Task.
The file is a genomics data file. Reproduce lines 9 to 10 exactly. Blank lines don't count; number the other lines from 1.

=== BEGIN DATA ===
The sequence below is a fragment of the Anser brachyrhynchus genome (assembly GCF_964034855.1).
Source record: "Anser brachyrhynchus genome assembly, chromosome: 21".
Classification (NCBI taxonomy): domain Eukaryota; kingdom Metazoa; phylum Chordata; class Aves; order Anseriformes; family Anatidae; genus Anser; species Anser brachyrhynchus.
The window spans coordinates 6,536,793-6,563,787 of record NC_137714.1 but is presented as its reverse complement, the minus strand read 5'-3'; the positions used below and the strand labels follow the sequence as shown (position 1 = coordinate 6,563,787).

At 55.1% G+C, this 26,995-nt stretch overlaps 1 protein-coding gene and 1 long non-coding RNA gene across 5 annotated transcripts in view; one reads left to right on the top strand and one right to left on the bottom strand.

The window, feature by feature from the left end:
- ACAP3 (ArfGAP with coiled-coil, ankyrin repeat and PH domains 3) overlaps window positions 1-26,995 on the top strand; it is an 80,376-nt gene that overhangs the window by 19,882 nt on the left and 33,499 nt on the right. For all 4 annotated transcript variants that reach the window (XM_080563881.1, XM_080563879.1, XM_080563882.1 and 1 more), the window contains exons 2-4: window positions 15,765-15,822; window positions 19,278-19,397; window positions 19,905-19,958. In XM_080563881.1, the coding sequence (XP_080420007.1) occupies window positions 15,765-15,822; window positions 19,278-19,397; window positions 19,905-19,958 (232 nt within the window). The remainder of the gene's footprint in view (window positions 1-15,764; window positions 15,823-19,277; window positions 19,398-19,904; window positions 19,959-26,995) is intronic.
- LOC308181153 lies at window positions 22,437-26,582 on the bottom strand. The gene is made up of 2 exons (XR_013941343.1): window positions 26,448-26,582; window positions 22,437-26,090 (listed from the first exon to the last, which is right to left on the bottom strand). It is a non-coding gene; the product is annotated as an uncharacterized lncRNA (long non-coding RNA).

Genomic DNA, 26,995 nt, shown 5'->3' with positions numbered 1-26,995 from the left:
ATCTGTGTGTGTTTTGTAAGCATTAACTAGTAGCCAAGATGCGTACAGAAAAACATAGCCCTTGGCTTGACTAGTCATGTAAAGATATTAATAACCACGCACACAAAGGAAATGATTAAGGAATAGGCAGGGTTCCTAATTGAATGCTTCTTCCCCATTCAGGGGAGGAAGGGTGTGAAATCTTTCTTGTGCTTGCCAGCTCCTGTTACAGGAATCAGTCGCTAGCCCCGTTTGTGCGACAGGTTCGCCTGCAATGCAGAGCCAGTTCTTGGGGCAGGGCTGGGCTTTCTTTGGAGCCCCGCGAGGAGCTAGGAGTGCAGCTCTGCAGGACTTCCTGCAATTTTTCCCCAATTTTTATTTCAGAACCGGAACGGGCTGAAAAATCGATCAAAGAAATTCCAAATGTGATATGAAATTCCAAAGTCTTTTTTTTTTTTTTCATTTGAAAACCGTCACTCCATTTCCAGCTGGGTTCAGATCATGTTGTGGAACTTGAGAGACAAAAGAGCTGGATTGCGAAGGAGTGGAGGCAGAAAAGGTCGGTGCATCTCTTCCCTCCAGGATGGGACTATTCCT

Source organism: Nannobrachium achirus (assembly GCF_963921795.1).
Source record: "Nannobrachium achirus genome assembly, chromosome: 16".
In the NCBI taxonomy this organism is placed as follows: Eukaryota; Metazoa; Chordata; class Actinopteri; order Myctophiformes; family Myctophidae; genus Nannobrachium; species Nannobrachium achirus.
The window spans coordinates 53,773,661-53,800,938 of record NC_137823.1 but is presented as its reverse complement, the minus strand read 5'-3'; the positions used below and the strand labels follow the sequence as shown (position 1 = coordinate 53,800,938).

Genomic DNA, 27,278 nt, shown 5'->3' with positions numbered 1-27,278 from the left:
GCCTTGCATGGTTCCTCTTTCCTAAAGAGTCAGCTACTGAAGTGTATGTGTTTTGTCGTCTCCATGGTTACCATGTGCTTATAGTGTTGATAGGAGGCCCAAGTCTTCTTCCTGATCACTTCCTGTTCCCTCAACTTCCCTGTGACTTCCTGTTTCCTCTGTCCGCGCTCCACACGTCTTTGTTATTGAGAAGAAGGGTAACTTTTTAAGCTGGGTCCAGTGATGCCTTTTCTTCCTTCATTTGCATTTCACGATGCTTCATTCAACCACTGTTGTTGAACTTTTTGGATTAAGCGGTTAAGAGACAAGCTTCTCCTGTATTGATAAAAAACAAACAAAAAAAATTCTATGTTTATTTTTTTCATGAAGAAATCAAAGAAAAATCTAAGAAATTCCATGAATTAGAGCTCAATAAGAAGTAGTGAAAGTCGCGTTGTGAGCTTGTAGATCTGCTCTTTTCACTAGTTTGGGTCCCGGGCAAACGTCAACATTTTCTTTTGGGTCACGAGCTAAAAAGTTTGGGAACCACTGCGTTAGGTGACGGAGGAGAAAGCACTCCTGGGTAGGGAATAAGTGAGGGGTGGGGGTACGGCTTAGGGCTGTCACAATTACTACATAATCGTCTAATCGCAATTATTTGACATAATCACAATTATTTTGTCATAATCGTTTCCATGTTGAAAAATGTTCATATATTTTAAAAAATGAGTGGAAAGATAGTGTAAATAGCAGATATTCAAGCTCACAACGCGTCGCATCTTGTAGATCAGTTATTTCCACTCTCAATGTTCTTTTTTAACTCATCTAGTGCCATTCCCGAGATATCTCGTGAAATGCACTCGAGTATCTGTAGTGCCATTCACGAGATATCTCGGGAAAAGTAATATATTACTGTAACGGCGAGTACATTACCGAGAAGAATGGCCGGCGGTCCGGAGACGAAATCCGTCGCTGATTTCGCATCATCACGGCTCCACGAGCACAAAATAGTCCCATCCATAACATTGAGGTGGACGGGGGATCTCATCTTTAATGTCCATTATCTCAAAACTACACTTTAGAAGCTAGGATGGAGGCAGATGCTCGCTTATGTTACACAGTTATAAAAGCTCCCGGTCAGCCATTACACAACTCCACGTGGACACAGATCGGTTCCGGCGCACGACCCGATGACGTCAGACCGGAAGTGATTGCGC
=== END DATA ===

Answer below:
Genomic DNA, 26,995 nt, shown 5'->3' with positions numbered 1-26,995 from the left:
ATCTGTGTGTGTTTTGTAAGCATTAACTAGTAGCCAAGATGCGTACAGAAAAACATAGCCCTTGGCTTGACTAGTCATGTAAAGATATTAATAACCACGCACACAAAGGAAATGATTAAGGAATAGGCAGGGTTCCTAATTGAATGCTTCTTCCCCATTCAGGGGAGGAAGGGTGTGAAATCTTTCTTGTGCTTGCCAGCTCCTGTTACAGGAATCAGTCGCTAGCCCCGTTTGTGCGACAGGTTCGCCTGCAATGCAGAGCCAGTTCTTGGGGCAGGGCTGGGCTTTCTTTGGAGCCCCGCGAGGAGCTAGGAGTGCAGCTCTGCAGGACTTCCTGCAATTTTTCCCCAATTTTTATTTCAGAACCGGAACGGGCTGAAAAATCGATCAAAGAAATTCCAAATGTGATATGAAATTCCAAAGTCTTTTTTTTTTTTTTCATTTGAAAACCGTCACTCCATTTCCAGCTGGGTTCAGATCATGTTGTGGAACTTGAGAGACAAAAGAGCTGGATTGCGAAGGAGTGGAGGCAGAAAAGGTCGGTGCATCTCTTCCCTCCAGGATGGGACTATTCCT